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Basic Research—Technology 17. Wayman BE, Kopp WM, Pinero GJ, Lazzari EP. Citric and lactic acids as root canal irrigants in vitro. J Endod 1979;5:258 – 65. 18. Scelza MF, Teixeira AM, Scelza P. Decalcifying effect of EDTA-T, 10% citric acid, and 17% EDTA on root canal dentin. Oral Surg Oral Med Oral Pathol Oral Radiol Endod 2003;95:234 – 6. 19. Czonstkowsky M, Wilson EG, Holstein FA. The smear layer in endodontics. Dent Clin North Am 1990;34:13–25. 20. Pérez-Heredia M, Ferrer-Luque CM, González-Rodríguez MP. The effectiveness of different acid irrigating solutions in root canal cleaning after hand and rotary instrumentation. J Endod 2006;32:993–7. 21. Di Lenarda R, Cadenaro M, Sbaizero O. Effectiveness of 1 mol L-1 citric acid and 15% EDTA irrigation on smear layer removal. Int Endod J 2000;33:46 –52. 22. Lui JN, Kuah HG, Chen NN. Effect of EDTA with and without surfactants or ultrasonics on removal of smear layer. J Endod 2007;33:472–5. 23. Garberoglio R, Becce C. Smear layer removal by root canal irrigants. A comparative scanning electron microscopic study. Oral Surg Oral Med Oral Pathol 1994; 78:359 – 67. 24. Baumgartner JC, Cuenin PR. Efficacy of several concentrations of sodium hypochlorite for root canal irrigation. J Endod 1992;18:605–12. 25. Grandini S, Balleri P, Ferrari M. Evaluation of Glyde File Prep in combination with sodium hypochlorite as a root canal irrigant. J Endod 2002;28:300 –3. 26. Abbott PV, Heijkoop PS, Cardaci SC, Hume WR, Heithersay GS. An SEM study of the effects of different irrigation sequences and ultrasonics. Int Endod J 1991;24: 308 –16.

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27. Teixeira CS, Felippe MC, Felippe WT. The effects of application time of EDTA and NaOCl on intracanal smear layer removal: an SEM analysis. Int Endod J 2005; 38:285–90. 28. Abou-Rass M, Patonai FJ Jr. The effects of decreasing surface tension on the flow of irrigating solutions in narrow root canals. Oral Surg Oral Med Oral Pathol 1982;53:524 – 6. 29. Zehnder M, Schicht O, Sener B, Schmidlin P. Reducing surface tension in endodontic chelator solutions has no effect on their ability to remove calcium from instrumented root canals. J Endod 2005;31:590 –2. 30. Goldman LB, Goldman M, Kronman JH, Lin PS. The efficacy of several irrigating solutions for endodontics: a scanning electron microscopic study. Oral Surg Oral Med Oral Pathol 1981;52:197–204. 31. Takeda FH, Harashima T, Kimura Y, Matsumoto K. A comparative study of the removal of smear layer by three endodontic irrigants and two types of laser. Int Endod J 1999;32:32–9. 32. Zehnder M, Schmidlin P, Sener B, Waltimo T. Chelation in root canal therapy reconsidered. J Endod 2005;31:817–20. 33. Sterrett JD, Bankey T, Murphy HJ. Dentin demineralization. The effects of citric acid concentration and application time. J Clin Periodontol 1993;20:366 –70. 34. Scelza MF, Pierro V, Scelza P, Pereira M. Effect of three different time periods of irrigation with EDTA-T, EDTA, and citric acid on smear layer removal. Oral Surg Oral Med Oral Pathol Oral Radiol Endod 2004;98:499 –503. 35. Murray PE, Farber RM, Namerow KN, Kuttler S, Garcia-Godoy F. Evaluation of Morinda citrifolia as an endodontic irrigant. J Endod 2008;34:66 –70.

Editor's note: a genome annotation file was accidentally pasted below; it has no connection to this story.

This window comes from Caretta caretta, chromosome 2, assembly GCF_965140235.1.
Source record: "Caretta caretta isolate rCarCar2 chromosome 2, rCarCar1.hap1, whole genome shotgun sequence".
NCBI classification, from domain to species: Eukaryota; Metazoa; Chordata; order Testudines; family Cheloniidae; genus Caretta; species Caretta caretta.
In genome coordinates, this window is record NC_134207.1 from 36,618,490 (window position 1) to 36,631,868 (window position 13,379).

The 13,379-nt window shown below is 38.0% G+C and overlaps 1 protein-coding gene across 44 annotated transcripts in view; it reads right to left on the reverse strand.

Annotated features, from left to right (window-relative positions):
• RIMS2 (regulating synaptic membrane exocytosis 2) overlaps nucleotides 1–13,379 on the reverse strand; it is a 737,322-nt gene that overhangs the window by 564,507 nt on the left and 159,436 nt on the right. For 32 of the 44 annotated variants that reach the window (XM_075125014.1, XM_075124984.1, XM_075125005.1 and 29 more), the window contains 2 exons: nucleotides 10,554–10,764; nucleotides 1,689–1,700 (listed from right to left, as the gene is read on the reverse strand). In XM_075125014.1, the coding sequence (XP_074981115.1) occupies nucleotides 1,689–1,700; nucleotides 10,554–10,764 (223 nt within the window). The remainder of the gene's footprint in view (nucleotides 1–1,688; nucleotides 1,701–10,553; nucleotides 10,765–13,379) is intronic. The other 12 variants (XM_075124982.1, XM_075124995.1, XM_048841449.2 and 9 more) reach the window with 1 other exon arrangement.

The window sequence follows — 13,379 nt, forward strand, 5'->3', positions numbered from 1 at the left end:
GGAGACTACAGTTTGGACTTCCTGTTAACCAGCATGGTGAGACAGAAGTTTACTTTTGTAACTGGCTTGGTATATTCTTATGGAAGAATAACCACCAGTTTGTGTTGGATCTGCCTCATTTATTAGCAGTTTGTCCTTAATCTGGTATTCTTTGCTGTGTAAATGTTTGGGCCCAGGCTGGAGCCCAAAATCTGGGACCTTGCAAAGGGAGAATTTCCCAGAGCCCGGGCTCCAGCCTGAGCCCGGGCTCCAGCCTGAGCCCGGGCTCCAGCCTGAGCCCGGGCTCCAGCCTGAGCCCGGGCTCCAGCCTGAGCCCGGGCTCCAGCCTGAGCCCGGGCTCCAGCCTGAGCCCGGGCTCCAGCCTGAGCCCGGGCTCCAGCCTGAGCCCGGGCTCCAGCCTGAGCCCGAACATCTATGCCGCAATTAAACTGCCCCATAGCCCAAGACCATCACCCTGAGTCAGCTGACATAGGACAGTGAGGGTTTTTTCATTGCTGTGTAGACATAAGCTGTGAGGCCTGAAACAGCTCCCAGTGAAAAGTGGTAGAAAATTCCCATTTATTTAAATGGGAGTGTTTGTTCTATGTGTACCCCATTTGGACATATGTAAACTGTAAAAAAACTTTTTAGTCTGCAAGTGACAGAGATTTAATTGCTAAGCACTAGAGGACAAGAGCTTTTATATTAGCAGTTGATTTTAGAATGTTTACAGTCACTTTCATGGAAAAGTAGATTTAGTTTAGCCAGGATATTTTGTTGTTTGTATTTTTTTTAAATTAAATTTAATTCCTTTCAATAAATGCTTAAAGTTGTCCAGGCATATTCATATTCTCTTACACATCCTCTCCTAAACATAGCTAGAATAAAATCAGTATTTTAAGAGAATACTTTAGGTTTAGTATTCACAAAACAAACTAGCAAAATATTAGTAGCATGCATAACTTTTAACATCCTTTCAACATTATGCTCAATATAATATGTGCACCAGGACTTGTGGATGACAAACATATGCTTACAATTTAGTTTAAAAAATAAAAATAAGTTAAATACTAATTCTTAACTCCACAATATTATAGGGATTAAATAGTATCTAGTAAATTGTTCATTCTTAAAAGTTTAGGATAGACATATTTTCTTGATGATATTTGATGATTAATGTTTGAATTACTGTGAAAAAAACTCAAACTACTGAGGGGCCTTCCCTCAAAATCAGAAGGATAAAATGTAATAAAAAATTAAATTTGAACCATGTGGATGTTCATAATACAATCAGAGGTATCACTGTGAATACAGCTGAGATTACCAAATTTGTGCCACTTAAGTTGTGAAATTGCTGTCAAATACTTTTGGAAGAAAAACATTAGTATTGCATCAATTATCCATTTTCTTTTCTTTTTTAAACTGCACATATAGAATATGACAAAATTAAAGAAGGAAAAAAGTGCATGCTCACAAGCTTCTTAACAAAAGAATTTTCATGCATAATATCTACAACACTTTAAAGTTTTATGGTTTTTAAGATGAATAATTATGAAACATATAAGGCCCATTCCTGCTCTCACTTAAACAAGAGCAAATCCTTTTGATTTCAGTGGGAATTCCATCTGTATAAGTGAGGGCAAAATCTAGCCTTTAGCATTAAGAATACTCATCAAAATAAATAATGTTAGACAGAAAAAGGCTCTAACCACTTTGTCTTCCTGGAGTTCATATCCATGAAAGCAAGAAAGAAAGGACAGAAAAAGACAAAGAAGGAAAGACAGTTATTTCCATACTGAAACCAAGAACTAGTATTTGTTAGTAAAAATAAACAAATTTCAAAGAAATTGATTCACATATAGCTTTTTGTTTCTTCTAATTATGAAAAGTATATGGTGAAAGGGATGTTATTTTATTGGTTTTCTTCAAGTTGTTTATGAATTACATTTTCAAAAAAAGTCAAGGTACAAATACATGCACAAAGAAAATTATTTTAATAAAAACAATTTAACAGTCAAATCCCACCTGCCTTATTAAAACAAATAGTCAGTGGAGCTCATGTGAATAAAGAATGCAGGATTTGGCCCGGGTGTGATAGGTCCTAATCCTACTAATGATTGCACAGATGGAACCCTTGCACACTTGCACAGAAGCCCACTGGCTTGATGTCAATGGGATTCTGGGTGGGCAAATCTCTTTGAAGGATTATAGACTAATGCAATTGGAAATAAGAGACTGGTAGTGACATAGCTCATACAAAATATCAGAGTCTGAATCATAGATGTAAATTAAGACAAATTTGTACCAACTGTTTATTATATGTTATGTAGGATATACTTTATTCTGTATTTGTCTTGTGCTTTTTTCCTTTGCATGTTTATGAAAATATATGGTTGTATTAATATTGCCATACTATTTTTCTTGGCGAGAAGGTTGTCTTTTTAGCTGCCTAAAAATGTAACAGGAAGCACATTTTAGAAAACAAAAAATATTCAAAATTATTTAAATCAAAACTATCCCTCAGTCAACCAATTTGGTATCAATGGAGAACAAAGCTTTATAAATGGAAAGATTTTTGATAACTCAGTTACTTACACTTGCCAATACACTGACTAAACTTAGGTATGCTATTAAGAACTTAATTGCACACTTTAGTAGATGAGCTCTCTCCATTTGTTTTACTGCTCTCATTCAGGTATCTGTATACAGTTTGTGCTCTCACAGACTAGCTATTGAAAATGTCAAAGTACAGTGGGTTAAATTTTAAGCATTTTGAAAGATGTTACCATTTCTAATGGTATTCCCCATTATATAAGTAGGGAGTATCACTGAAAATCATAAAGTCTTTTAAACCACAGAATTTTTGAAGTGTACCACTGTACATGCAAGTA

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Basic Research—Technology